October 1 – December 31 (Qtr 4) March 31 (next year)

Foreign Royalty Payments

January 1 – March 31 September 30
April 1- June 30 December 31
July 1 – September 30 March 31 (next year)
October 1 – December 31 June 30 (next year)

Monthly Radio Royalty Payments

Have more questions about managing your musical rights and payments? Email us here!

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FAQ: 5 U.S. Digital Music Use Types & the Licenses You Need

Posted by Glen Sears | June 19, 2015 11:08 am | No Comments

Digital Music License Royalties

There you are, on the cusp of planning or building your digital music service. Maybe you’re creating an online radio station. Maybe something as simple as covering a song and posting the video online. Whatever your project, if it contains copyrighted music you need a license. Probably more than one. It’s critical that everyone gets paid each time the play button is pressed.

The question is: what license(s) do you need? Mechanical? Performance? Do I have to negotiate? Is it compulsory? What about synchronization? Where do I go to obtain the licenses?


FAQ: The Basics of Core Music Licenses

Posted by Glen Sears | June 12, 2015 2:10 pm | No Comments

basics of music licenses

In almost every situation, before you can use a copyrighted piece of musical content, you need to obtain at least one license. This license entitles you to use the work, and also requires you to pay various types of royalties to the copyright owners. In many cases, more than one type of license is required.

In this article, we’ll cover the basics of music licenses, who they are obtained from, and what they are used for.

Master Recording License

Gives the holder of the license the right to use a recording made by someone else. Master recording licenses are controlled directly by the rights holder, usually the artist or record label. A master recording license must be obtained for each song required for a project. These projects typically include things like compilation CDs.

Mechanical License

Gives the holder of the license the right to copy or duplicate a song. Mechanical licenses are controlled by the song’s publisher or songwriter(s), sometimes both. A mechanical license entitles the rights holder to mechanical royalties, which are paid every time the song is “reproduced.” Projects that require mechanical licenses typically include CD pressings and cover songs.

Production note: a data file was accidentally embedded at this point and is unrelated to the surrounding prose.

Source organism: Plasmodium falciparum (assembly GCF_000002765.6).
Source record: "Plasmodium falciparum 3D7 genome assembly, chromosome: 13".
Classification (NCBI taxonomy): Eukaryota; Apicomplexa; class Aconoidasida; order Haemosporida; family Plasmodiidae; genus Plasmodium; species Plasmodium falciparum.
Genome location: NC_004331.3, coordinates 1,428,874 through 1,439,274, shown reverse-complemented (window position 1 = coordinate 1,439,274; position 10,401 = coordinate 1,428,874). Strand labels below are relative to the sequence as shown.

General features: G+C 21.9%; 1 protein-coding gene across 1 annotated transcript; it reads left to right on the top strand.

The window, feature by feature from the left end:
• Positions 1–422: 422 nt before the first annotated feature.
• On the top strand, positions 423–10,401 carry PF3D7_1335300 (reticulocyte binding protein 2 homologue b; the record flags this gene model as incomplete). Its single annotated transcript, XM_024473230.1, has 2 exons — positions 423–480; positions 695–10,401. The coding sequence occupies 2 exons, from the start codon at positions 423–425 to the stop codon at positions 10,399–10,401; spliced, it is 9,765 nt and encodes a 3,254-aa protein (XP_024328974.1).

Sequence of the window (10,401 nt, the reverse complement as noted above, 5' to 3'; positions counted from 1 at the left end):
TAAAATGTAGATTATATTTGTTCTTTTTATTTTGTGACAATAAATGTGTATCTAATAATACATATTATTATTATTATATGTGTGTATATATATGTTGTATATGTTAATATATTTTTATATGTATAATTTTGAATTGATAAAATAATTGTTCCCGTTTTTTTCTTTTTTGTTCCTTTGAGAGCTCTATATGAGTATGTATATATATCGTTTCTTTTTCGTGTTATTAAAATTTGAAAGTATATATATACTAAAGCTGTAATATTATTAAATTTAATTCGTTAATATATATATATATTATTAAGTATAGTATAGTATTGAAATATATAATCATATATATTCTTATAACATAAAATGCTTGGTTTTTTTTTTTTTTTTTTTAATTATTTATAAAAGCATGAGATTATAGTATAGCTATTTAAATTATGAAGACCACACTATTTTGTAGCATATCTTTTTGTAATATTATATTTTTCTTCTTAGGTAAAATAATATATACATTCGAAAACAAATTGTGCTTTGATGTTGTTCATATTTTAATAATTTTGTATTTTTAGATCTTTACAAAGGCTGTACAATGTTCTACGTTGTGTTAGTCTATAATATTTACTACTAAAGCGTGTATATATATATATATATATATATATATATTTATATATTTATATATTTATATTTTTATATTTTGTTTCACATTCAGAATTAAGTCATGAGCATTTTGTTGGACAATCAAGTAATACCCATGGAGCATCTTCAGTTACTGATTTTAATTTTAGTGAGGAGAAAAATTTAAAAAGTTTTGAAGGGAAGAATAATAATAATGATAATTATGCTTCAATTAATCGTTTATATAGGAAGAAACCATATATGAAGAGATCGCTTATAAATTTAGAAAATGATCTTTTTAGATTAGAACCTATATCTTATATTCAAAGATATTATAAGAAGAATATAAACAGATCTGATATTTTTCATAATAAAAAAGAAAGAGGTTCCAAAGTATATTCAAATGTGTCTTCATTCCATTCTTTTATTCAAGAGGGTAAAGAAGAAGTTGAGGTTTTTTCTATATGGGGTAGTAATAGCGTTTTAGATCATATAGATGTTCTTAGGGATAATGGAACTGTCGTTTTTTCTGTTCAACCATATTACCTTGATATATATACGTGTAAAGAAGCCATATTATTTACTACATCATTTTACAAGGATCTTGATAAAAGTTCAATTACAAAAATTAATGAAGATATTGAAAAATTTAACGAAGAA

Public Performance License

Gives the holder of the license the right to “publicly perform” a work of music. Performance licenses are controlled by the songwriter, or the songwriter’s Performing Rights Organization. These PROs include ASCAP, BMI, SESAC, and others. The term “public performance” includes much more than just live performances. DJ sets, background music in businesses, presentations and meetings, and digital radio & streaming services all require performance licenses.

Sync License

Gives the holder of the license the right to “synchronize” a musical work to another visual medium, usually video. Sync licenses are controlled by the composer, songwriter, or publisher; sometimes all three. Projects that require sync licenses typically include theme songs for television, video advertising, movie soundtracks, and video games.

Print License

Gives the holder of the license the right to reproduce lyrics or sheet music for a musical work. Print licenses are controlled by the song’s publisher or songwriter(s), sometimes both. Projects that require a print license typically include sheet music books and lyrics websites.

Compulsory License

Allows an individual or company to obtain a music license without first seeking the rights holder’s consent. In exchange, that individual or company pays the rights holder a set fee for the license called The Statutory Rate. Projects that can receive a compulsory license are jukeboxes, digital broadcasts, Public Broadcasting Service, Cable TV broadcasts of local stations, and mechanical licenses for an album or digital recording (also called a compulsory mechanical license).